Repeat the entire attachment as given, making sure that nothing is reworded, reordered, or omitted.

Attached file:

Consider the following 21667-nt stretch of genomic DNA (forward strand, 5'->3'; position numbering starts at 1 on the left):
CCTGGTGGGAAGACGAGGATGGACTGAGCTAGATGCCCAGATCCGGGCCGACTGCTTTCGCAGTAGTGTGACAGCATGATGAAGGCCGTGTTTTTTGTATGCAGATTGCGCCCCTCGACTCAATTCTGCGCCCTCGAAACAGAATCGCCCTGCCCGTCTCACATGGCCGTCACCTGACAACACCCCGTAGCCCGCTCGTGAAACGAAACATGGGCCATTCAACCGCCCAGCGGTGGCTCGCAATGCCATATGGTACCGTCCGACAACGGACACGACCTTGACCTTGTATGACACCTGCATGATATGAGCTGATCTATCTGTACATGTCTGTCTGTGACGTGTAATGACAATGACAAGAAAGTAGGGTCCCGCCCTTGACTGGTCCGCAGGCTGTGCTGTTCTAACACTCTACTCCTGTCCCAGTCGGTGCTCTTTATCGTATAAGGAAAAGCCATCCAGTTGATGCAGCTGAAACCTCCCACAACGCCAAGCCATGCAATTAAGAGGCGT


Consider the following 21667-nt stretch of genomic DNA (forward strand, 5'->3'; position numbering starts at 1 on the left):
CCTGGTGGGAAGACGAGGATGGACTGAGCTAGATGCCCAGATCCGGGCCGACTGCTTTCGCAGTAGTGTGACAGCATGATGAAGGCCGTGTTTTTTGTATGCAGATTGCGCCCCTCGACTCAATTCTGCGCCCTCGAAACAGAATCGCCCTGCCCGTCTCACATGGCCGTCACCTGACAACACCCCGTAGCCCGCTCGTGAAACGAAACATGGGCCATTCAACCGCCCAGCGGTGGCTCGCAATGCCATATGGTACCGTCCGACAACGGACACGACCTTGACCTTGTATGACACCTGCATGATATGAGCTGATCTATCTGTACATGTCTGTCTGTGACGTGTAATGACAATGACAAGAAAGTAGGGTCCCGCCCTTGACTGGTCCGCAGGCTGTGCTGTTCTAACACTCTACTCCTGTCCCAGTCGGTGCTCTTTATCGTATAAGGAAAAGCCATCCAGTTGATGCAGCTGAAACCTCCCACAACGCCAAGCCATGCAATTAAGAGGCGT